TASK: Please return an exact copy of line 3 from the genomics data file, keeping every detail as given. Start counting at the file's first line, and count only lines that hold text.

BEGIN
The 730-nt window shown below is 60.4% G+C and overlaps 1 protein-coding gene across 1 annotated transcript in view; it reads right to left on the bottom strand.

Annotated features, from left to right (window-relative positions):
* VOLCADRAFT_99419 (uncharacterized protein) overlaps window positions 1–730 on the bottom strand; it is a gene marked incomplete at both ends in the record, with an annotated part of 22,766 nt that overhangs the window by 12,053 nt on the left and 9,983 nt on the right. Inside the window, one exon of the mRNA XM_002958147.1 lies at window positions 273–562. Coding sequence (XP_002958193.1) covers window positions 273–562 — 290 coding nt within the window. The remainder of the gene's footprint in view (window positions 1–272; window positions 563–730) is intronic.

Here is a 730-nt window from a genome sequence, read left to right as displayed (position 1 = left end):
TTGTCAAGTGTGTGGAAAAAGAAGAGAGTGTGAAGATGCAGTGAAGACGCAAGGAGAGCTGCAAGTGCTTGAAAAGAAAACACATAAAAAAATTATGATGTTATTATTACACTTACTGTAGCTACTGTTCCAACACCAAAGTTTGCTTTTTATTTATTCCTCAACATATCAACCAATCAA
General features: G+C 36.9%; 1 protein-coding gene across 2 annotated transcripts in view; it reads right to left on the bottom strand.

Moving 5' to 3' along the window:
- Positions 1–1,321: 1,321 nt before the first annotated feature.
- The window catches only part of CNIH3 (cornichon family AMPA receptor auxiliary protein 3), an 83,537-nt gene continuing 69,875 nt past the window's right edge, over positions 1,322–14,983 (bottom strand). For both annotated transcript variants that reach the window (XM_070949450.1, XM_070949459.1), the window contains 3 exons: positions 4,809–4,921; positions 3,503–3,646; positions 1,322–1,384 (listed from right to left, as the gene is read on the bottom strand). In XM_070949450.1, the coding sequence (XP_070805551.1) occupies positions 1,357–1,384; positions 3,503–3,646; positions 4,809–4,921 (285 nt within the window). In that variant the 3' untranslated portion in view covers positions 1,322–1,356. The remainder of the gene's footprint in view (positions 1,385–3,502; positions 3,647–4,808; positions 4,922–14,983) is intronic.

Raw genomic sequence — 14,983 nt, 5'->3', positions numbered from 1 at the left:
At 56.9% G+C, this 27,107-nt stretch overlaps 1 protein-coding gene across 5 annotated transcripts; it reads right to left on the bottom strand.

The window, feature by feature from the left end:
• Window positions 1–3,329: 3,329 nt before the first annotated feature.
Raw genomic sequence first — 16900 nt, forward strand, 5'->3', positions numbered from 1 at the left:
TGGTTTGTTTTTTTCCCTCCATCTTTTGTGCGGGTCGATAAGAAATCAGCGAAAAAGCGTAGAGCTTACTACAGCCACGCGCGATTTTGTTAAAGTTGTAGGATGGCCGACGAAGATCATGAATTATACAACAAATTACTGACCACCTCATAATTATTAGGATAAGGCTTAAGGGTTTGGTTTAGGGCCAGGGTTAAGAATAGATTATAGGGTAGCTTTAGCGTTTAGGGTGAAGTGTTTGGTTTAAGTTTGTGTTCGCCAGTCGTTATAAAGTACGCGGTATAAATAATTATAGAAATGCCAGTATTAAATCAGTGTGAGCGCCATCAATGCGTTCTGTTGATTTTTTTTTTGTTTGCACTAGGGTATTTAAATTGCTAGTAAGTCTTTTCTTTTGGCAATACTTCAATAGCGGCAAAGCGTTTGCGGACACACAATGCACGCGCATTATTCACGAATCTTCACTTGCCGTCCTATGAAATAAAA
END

* VOLCADRAFT_99419 (uncharacterized protein) overlaps window positions 1–730 on the bottom strand; it is a gene marked incomplete at both ends in the record, with an annotated part of 22,766 nt that overhangs the window by 12,053 nt on the left and 9,983 nt on the right. Inside the window, one exon of the mRNA XM_002958147.1 lies at window positions 273–562. Coding sequence (XP_002958193.1) covers window positions 273–562 — 290 coding nt within the window. The remainder of the gene's footprint in view (window positions 1–272; window positions 563–730) is intronic.